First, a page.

He clapped those sky-blue eyes at me for the first time with a half-smile playing on his firm, fervently beautiful lips. “Ah, maybe the way to your heart is to being an overweight acne-ridden jackass?” he said to Lois, jabbing a thumb at me.
Lois turned to me and looked at her shoes. “Sorry,” she muttered with clenched teeth. She turned back to Superman and poked his chest.
“Go away! Get out of my life! Go fuck up somebody else’s!”
“Stop saying my name, Lois! Stop moaning it in ecstasy. Stop screaming it out loud by accident during your stupid orgasms!”
Lois was so enraged she could only sputter for a second. “That—that happened once! I can’t believe I missed you, you creep. Not that you would know, you started dating the night on the day we broke up. You—you have no right bringing that up. Stop eavesdropping on me with your fucking superhearing and get out of my life, you overgrown insincere piece of shit. Go and drop out of college again because ‘you don’t belong’!”
Superman seemed, finally, as shocked as I was. He muttered something about a learning disability and ESL.
Lois punched him in the chest. “And get all your trophies out of the basement. I told you to do it last month, I told you again two weeks ago, and I told you again last week. Now do it.” She looked at him defiantly. “There’s nothing extraordinary in a person blessed with superpowers, Superman. You’re just a bastard with more luck than you deserve.”
Superman just stared at her, genuinely angry for the first time since he broke into Lois’ apartment. Then he gave a tremendous superhero laugh. He grabbed Lois by the waist and affectionately kissed her hair. “Always the kidder, this one,” he said, winking at me. “Now how about we fly to the nearest skyscraper’s roof and do it like we did in Paris … and Marseille … and Toulouse …”
Superman looked wistful as Lois tried to wriggle free without any luck. Breaking his reverie, he noticed her and let go.
“Get out! GET OUT!” Lois screamed, furious, grabbing her jacket around her.
Superman shrugged and flew out the door in a blur.
Lois and I looked at each other and then looked away.
“And Nantes!” Superman yelled through the window as he flew past the house.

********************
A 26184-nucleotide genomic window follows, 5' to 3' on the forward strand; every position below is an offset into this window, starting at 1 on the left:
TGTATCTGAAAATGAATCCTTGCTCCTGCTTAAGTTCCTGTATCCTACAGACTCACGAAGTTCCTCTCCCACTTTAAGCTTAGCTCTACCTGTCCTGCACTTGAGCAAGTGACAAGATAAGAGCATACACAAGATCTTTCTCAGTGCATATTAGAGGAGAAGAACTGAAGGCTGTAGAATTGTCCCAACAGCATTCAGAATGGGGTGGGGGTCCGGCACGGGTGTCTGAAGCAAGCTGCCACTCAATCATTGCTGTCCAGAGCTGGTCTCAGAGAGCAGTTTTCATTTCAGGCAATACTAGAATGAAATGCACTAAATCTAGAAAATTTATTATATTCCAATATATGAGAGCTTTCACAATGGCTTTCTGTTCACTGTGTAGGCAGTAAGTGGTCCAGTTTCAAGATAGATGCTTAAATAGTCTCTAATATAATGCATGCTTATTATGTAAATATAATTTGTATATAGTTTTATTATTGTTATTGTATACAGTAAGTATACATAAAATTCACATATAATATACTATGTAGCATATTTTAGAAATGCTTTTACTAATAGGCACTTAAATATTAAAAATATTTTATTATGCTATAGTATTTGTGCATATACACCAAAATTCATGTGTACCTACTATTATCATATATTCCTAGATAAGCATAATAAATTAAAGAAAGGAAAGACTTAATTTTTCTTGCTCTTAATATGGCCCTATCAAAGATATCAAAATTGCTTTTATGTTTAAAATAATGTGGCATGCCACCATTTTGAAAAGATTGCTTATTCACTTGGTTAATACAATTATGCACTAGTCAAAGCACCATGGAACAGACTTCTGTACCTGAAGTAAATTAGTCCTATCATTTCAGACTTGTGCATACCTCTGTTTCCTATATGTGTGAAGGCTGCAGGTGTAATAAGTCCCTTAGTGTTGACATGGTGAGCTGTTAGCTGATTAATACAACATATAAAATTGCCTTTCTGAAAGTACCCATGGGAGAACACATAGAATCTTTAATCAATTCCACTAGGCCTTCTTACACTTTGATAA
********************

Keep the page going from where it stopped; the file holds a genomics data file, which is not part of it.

The house was a mess of paper, dust, and overturned garbage cans. Lois looked small and sad in the middle of it all. I sat there, watching her, for too long. And as I stood and pulled her close to me until she stopped shaking, I felt nothing I could say or do would be appropriate, as if there was no configuration of limbs and words that would make me belong to this space and time.
Lois sniffled and pushed me away.
“Hao,” she said, “I have to clean this up. Can—can we just say good night?” She stared at me. “And end tonight on normal?”
She pulled me by my shirt and kissed me. She pulled my head closer with her hand. We broke away quickly anyway, thinking the same thing. I think. I thought of how dates with Lois tended be small talk and snuggling. I thought of how dates with Lois were enjoyable evenings, but nothing special. I thought of how Lois’ eyes lit up when she talked to Superman. I thought of how Lois kept a necklace with an S on the fireplace mantle. I thought of how they fought, which had its own language and rhythm. I thought of how every relationship is different with its own diction and syntax, but how some relationships form prettier, more interesting, longer sentences than other. I thought of Lois before tonight and after. I thought of how little I knew about this girl I loved, how little I’d ever know. I thought of the difference between “alone” and “lonely”.
Her eyes, dim once more, searched my face.
“Good night,” I said, staring. I turned and walked out the door, creating hardly any breeze at all.